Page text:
Weekly Brief: Lyft self-driving division closes gap with Uber

Lyft wakes up to the fact that it needs its own self-driving tech to compete in the future of ridesharing. Andrew Tolve reports.

Six months of scandals, dustups and resignations at Uber have left Lyft riding an unprecedented wave of momentum. Total passengers and bookings have more than doubled while Uber's market share is down as of this May from 84 to 77%. To further close the gap, Lyft announced plans last week to create a new division devoted to autonomous vehicles. The division will be called “Level 5” and will be housed in a sprawling, 50,000 square foot facility in Palo Alto, California, complete with labs and open testing tracks.

This is not Lyft's first move on the self-driving car front. The company has already penned partnerships with a host of carmakers and tech companies active in autonomy, including Waymo, General Motors, Jaguar Land Rover and Nutonomy. These partnerships allow companies pioneering their own autonomous tech to plug in to Lyft's network, refine and test their product and ultimately bring it to market within the context of a fully-fledged ridesharing network. Level 5 will maintain these partnerships but will also see Lyft start to create its own software and hardware for autonomous vehicles and then partner with carmakers to build those vehicles, all of which will end up on the Lyft network. Lyft expects to employ hundreds of engineers at Level 5 by the end of 2018.

In other news, the US Subcommittee on Digital Commerce and Consumer Protection voted to advance a bill on autonomous vehicles to the House Energy and Commerce Committee, which is expected to pass the bill onto the full House of Representatives for a vote in September. The bill would make the federal government the sole regulatory body for autonomous vehicles and would eliminate individual state's rights to regulate autonomous software and hardware systems on their roads. It also would encourage more development in the self-driving car area by allowing manufacturers to have more cars on the road that don't meet existing NHTSA standards (for a steering wheel, brakes, a physical driver etc); the limit would rise to 100,000 vehicles per manufacturer per year. Critics warn that the bill lacks sufficient safety requirements, such as requiring pre-market approval of self-driving technology and mandating that all data around crashes be made public.

Microsoft joined the Apollo Alliance, a coalition of more than 50 partners working in concert with Baidu to advance its open self-driving car platform Apollo. Apollo offers automakers all the major features and functions of an autonomous vehicle, from cloud services to an open software stack to reference hardware and vehicle platforms. Microsoft aims to provide global scale for Apollo outside of China with the Microsoft Azure cloud. Other Apollo partners include TomTom, Bosch, Continental, and Southeast Asia’s leading ride-hailing platform Grab.

The state of Washington’s Driving Under the Influence of Electronics (E-DUI) Act is now law. Drivers can no longer hold their phones while driving and use of hands-free devices will be restricted to a single touch. Fatalities from distracted driving are up nationwide and increased 32% from 2014 to 2015 in Washington alone; 71% of distracted drivers engage in cell phone use behind the wheel. The law says that drivers can’t use mobile devices while they are driving, stopped in traffic or at a stop light. This includes tablets, laptops, games or any handheld electronic devices.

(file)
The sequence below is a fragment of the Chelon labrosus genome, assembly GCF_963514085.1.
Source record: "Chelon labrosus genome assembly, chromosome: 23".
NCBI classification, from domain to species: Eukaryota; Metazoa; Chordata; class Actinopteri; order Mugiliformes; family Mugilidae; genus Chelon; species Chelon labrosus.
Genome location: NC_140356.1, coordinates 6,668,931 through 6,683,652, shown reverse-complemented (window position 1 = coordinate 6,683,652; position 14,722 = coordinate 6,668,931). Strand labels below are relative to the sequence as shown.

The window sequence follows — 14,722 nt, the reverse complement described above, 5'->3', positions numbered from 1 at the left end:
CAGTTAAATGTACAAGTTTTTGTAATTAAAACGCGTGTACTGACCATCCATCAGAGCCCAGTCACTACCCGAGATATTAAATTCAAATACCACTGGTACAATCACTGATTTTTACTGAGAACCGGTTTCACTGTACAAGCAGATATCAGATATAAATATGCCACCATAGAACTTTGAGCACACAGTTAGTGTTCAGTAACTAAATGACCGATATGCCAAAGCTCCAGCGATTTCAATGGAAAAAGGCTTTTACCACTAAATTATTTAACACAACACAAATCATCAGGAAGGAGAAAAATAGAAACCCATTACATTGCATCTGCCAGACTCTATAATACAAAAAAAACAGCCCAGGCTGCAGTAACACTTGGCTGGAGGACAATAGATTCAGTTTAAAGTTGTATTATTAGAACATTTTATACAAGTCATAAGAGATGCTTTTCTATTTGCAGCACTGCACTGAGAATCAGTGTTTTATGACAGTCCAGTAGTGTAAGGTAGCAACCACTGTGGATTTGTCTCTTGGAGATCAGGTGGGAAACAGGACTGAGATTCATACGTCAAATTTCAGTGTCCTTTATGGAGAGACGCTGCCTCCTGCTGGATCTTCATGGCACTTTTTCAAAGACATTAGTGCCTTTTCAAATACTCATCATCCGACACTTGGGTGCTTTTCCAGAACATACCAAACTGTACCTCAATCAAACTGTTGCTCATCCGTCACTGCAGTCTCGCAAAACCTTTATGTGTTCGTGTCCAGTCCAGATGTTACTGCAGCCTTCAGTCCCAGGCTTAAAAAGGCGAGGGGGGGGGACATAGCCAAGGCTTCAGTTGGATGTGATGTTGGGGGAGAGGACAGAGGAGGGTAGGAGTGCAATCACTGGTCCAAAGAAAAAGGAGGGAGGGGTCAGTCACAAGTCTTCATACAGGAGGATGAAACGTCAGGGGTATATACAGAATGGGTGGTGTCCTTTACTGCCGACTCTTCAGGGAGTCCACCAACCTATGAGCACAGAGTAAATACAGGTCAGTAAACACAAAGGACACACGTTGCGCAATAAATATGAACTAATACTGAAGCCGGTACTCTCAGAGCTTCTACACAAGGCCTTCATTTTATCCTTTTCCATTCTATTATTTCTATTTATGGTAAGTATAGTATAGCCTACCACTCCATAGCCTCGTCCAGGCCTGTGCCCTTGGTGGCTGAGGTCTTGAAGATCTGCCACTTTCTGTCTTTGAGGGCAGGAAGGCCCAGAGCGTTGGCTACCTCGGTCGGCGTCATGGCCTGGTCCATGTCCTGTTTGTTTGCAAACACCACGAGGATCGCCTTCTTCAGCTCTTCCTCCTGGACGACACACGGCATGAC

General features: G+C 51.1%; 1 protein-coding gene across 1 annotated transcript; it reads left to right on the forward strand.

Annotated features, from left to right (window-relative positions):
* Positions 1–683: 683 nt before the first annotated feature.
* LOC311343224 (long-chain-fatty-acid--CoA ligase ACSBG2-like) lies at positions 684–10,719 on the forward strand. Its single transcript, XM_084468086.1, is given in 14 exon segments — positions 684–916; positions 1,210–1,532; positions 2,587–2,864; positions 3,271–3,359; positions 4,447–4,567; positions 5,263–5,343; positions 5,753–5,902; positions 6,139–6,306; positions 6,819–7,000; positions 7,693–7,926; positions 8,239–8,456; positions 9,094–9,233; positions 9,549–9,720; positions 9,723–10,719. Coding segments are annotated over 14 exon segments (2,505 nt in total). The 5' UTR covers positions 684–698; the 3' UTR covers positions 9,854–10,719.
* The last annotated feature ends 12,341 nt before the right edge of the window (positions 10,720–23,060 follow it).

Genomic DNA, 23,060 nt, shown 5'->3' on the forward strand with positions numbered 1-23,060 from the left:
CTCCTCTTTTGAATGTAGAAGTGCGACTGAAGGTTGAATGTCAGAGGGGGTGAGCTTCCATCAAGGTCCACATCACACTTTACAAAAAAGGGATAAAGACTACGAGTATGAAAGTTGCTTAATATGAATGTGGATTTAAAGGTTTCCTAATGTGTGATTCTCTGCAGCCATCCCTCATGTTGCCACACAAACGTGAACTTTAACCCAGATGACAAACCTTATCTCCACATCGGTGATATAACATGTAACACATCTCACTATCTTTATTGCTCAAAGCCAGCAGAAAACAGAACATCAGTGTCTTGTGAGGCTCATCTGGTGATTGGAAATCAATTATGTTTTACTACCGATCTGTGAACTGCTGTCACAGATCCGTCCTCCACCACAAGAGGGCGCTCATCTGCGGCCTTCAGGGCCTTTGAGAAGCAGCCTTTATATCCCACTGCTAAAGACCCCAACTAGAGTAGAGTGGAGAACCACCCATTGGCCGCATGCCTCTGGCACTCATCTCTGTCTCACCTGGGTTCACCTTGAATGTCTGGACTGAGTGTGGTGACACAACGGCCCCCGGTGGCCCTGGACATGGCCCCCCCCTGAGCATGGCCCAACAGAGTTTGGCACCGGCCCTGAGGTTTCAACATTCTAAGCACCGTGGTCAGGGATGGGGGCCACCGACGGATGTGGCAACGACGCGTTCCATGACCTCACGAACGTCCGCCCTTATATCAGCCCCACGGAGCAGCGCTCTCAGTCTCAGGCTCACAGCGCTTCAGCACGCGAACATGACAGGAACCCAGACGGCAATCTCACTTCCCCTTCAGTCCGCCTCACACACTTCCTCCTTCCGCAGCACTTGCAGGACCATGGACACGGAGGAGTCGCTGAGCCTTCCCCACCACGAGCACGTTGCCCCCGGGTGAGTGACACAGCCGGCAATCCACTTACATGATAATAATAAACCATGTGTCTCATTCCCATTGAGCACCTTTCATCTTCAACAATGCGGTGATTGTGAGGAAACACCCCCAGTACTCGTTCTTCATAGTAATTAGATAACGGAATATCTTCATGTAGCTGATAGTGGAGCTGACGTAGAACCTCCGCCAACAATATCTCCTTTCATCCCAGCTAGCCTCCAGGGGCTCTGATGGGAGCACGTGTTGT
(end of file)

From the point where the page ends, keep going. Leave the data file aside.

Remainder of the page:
General Motorslaunched GM Dev Client, an app that gives developers who have created in-vehicle applications the ability to test them in a real GM vehicle. In January 2017, GM released the NGI SDK, which mimics real vehicle data and enables developers outside of GM to build apps without making frequent trips to Detroit to conduct testing on infotainment modules. With GM Dev Client, those apps now can be tested on a real GM vehicle anywhere in the US so long as they are approved by GM first.

Travelers launched a smartphone app for its usage based insurance platform IntelliDrive. The app is powered by TrueMotion and means that customers no longer have to stick a physical device into their OBDII ports. Instead, the new will harness the smartphone’s accelerometer, gyroscope and GPS to track driving habits over a 90-day period. Customers who drive safely can save up to 20% on renewal premiums. The IntelliDrive app is available in Minnesota and Nevada with more states anticipated to be added later this year.

Finally, Amica Mutual Insurance announced that it too was jumping on the UBI bandwagon thanks to a new partnership with Intelligent Mechatronic Systems(IMS). Amica says it will launch an on-demand telematics program this summer in Oregon powered by IMS’s DriveSync connected car platform. More details on the partnership and the program will be revealed at the time of the Oregon launch.

The Weekly Brief is a round-up of the week’s top telematics news, combining TU-Automotive analysis with information from industry sources.

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